It was found that roughening the substrate surface to increase the available reaction area is more particularly advantageous for increasing the amount (X) and yield (X/Xo) of polychelate which is obtained per unit projected area of the substrate.
This could be seen from the fact that pretreatment of the substrate surface by sandblasting, or etching, generally provided higher polychelate yields than polished substrates when manufacturing polychelate coatings within relatively broad ranges of the specific initial amount Xo of tetranitrile compound, temperature and duration of the chelating reaction and thermal treatment.
It should moreover be noted that thermal pretreatment of the substrate body under vacuum, as is described more particularly with reference to titanium substrates in the examples further on, was found to provide significant improvements of the electrical properties of polychelate coatings produced in accordance with the invention.
These improvements were clearly established experimentally and clearly show that such a thermal pretreatment under vacuum may be advantageously applied, especially when titanium or other valve metal substrates are used to carry out the invention.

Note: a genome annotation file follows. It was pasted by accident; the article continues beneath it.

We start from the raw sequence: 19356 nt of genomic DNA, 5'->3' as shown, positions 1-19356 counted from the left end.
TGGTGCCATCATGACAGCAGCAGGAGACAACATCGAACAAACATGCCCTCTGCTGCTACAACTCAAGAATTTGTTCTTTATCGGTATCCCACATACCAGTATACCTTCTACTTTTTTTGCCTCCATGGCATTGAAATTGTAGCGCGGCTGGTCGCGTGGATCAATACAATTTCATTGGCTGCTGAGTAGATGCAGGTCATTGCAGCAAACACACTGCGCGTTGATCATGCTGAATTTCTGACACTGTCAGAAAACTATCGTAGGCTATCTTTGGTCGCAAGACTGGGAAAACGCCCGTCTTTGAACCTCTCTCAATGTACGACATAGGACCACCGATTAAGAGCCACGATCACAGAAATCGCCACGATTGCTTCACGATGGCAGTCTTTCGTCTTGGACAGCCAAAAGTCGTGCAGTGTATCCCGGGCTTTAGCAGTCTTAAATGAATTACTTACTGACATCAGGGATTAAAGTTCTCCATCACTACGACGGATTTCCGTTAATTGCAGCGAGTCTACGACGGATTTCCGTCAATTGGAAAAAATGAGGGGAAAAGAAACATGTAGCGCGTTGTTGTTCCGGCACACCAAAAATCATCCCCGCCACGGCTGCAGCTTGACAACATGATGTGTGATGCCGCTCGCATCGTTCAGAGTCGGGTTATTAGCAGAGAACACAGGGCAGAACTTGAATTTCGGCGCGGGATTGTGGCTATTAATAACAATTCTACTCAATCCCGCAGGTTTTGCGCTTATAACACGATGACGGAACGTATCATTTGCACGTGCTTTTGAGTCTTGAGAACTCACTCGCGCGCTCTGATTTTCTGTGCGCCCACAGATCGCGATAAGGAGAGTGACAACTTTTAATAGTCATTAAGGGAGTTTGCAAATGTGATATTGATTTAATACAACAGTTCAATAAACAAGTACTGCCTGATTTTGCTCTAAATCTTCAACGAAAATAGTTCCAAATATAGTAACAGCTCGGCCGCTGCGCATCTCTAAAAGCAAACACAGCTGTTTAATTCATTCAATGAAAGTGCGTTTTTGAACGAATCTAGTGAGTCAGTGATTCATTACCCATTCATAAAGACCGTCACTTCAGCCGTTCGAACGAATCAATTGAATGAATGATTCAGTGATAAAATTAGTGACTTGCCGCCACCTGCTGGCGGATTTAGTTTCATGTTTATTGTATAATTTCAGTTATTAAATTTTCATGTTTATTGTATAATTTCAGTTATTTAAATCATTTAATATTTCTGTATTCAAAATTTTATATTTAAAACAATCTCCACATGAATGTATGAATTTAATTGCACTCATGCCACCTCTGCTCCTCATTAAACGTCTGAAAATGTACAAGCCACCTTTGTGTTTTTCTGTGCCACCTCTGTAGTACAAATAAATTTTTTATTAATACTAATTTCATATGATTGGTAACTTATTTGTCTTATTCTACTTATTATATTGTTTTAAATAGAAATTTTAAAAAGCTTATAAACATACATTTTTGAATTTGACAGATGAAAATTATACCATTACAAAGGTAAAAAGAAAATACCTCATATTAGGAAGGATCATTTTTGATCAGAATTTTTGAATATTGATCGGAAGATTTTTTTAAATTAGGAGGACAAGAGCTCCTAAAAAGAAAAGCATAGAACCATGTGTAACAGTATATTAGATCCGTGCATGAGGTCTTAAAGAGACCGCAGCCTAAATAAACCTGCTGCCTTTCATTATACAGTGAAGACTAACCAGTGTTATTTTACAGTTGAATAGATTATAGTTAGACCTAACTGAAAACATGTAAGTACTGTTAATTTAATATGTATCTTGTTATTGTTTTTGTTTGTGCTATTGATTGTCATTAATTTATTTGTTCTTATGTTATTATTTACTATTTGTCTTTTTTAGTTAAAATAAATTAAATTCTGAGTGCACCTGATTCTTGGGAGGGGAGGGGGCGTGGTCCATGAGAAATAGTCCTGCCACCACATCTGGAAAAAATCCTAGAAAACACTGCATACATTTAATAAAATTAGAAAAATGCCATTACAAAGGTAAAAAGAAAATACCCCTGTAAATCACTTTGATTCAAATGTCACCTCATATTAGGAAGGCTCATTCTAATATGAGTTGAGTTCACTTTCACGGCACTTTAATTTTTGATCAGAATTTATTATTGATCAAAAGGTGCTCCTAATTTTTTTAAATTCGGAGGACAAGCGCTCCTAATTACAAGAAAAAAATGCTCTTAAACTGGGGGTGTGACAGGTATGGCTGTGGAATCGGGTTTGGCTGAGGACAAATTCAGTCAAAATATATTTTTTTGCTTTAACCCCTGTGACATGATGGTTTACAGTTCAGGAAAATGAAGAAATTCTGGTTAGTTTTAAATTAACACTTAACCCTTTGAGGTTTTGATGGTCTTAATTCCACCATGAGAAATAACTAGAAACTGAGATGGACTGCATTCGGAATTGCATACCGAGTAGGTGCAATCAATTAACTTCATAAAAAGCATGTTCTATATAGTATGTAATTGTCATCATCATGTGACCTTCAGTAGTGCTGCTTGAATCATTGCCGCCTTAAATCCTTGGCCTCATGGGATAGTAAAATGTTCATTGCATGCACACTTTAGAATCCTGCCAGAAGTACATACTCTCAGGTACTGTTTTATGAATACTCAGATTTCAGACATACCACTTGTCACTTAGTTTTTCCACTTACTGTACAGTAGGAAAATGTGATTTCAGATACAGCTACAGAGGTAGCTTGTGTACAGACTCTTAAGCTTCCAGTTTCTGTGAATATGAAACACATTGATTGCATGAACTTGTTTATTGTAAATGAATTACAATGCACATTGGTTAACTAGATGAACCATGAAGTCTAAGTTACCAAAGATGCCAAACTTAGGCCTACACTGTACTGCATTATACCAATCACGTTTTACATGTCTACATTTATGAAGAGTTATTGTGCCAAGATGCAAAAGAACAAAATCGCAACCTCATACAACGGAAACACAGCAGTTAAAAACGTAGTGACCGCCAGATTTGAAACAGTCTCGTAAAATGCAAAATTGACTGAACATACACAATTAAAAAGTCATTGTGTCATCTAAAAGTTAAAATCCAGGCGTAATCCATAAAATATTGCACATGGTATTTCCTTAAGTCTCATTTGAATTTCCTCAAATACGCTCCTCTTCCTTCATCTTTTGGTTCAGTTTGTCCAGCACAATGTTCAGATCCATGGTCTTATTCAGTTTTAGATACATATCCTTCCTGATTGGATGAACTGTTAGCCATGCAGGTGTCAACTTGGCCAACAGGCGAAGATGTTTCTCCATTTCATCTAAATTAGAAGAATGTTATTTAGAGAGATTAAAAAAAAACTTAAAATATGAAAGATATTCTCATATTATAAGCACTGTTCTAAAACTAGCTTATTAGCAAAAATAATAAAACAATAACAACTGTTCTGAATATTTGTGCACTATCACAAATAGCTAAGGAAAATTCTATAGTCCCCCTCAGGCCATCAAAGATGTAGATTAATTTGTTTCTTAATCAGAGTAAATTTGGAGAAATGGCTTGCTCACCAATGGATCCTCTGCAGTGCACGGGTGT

A substantially pure, uniform polychelate coating of desired, predetermined thickness can be manufactured in a highly reproducible manner by bringing a predetermined specific amount (Xo) of any suitable substantially pure tetranitrile compound into a vapour phase which does not contain any impurities that could affect the chelating reaction and by carefully controlling the temperature and duration of the chelating reaction and the thermal treatment so as to produce a uniform polychelate coating with reproducible properties.
Said specific amount (Xo) of the tetranitrile compound which is brought into the vapour phase may be selected within given ranges which may generally depend more or less on this compound, the substrate used and the reaction temperature.
Thus, for example, said experimental investigations have shown that the following ranges should be preferably selected for manufacturing polychelate coatings from tetracyanobenzene (TCB) on substrates of titanium, iron (1% C steel), stainless steel and nickel: